Each chapter introduces another animal and illustrates a way in which others can be different.  There is abuse, depression, handicaps that one is born with, handicaps that are thrust upon people, and difficulties brought on by one's own actions.  In that case, the chickens were making themself miserable as a result of spying and gossiping on the other animals. 

Children will internalize the message that each of us is different and each has value to contribute.  One of the cutest features in this book are the names.  Who couldn't love cows named Mother Utter and Sir Loin, or chickens named Attila the Hen and Chicken Noodle?  The author is also the illustrator and has created simple drawings that make the characters real.  This book is recommended for young children and readers.  It would also be useful in a church setting as it uses Christian terminology and concepts.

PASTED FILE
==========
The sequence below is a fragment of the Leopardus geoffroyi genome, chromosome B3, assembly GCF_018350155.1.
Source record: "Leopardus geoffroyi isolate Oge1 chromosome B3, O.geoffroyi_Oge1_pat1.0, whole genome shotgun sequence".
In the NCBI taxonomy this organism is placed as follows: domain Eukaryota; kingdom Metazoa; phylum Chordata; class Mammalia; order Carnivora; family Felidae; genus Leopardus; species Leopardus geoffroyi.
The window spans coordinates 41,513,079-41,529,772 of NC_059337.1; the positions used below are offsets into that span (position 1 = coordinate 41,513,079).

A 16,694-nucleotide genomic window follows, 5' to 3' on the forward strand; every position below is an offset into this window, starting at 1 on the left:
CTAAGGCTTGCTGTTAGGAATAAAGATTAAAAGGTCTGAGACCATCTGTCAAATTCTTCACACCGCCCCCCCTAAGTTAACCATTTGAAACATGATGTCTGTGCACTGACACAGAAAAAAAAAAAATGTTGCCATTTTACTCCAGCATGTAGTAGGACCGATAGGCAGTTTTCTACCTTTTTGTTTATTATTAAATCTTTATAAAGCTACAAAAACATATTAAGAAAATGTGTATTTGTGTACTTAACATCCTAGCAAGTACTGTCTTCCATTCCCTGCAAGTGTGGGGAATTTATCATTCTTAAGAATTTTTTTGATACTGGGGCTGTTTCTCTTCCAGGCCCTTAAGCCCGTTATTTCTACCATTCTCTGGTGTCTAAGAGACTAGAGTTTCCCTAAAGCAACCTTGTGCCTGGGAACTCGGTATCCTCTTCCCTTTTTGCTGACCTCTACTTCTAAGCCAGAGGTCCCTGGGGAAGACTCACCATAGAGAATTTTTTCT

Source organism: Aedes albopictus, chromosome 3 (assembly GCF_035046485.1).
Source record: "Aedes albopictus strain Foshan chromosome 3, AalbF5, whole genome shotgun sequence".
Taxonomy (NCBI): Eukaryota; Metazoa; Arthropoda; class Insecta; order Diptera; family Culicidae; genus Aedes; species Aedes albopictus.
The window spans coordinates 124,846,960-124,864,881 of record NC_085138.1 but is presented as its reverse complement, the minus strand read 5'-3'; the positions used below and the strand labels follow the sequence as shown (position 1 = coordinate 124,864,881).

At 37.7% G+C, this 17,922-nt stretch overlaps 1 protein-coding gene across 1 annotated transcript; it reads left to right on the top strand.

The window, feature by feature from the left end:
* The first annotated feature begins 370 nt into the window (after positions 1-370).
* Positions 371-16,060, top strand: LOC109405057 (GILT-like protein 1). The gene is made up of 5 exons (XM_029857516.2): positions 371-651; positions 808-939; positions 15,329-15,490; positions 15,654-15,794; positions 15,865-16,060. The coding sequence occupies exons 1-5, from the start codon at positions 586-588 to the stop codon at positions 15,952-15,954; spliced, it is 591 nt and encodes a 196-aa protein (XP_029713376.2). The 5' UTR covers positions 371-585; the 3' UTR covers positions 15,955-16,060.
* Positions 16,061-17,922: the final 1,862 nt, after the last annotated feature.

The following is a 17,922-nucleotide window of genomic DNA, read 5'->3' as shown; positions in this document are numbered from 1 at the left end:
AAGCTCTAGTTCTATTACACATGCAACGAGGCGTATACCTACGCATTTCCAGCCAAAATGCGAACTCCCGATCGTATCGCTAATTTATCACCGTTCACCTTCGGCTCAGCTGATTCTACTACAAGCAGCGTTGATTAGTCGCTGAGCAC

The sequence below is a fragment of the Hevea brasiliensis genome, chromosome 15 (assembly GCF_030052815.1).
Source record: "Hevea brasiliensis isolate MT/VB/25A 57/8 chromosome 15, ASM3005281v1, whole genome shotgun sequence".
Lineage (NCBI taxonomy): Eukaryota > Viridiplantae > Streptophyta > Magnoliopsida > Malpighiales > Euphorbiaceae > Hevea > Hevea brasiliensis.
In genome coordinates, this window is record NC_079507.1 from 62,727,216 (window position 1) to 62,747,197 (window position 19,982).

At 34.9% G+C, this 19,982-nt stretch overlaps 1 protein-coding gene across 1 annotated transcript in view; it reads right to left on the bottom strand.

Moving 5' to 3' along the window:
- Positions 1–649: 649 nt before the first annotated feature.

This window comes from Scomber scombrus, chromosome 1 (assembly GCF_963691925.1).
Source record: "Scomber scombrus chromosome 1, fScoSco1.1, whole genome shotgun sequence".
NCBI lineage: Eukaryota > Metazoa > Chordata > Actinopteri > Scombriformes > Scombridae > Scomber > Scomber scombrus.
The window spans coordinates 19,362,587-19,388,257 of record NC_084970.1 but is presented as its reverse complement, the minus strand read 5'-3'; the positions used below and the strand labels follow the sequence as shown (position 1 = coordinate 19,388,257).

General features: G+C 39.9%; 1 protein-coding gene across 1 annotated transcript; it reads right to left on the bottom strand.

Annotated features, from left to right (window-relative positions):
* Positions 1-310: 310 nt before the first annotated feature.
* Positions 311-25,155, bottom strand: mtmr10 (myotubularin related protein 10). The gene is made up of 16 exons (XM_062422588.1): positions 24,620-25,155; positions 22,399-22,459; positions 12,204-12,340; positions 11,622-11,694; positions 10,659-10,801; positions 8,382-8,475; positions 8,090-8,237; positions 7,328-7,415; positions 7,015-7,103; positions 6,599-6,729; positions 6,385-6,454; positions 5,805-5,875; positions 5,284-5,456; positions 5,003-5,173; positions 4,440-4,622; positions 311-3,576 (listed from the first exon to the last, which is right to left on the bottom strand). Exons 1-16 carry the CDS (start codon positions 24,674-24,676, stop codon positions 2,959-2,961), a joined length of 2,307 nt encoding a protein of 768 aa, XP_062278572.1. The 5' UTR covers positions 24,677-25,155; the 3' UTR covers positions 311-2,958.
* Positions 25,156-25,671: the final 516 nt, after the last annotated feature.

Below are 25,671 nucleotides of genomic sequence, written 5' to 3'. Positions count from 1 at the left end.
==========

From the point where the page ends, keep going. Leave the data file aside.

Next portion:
Wednesday, July 14, 2010

Commuters by Emily Gray Tedrowe

In Commuters, Emily Gray Tedrowe explores a topic rarely discussed, that of love found by the elderly and the complications a late second marriage entails.

Winnie McClelland is seventy-eight on her wedding day; Jerry Travis a few years older.  Winnie has lived in the same commuter town outside New York City her entire life; Jerry is a successful businessman who is very wealthy.  Neither expected to be lucky enough to find love again at their age.  Nor did they expect the complications and joys that would arise from their union.

As in all second marriages, the children of the first marriage have a major adjustment to make.  Winnie's daughter, Rachel, also lives in town.  Rachel's family has had major life adjustments after her husband is in a horrific accident that leaves him in a coma for several weeks and needing major rehabilitation afterwards.  Now she has to adjust to her diminished role as her mother's confidant and advisor.  Jerry's daughter, Annette, is adamantly against the marriage and regards Winnie as a gold digger, only after Jerry's money.  She ups the ante by suing her father for control of the business he has built and left in her charge.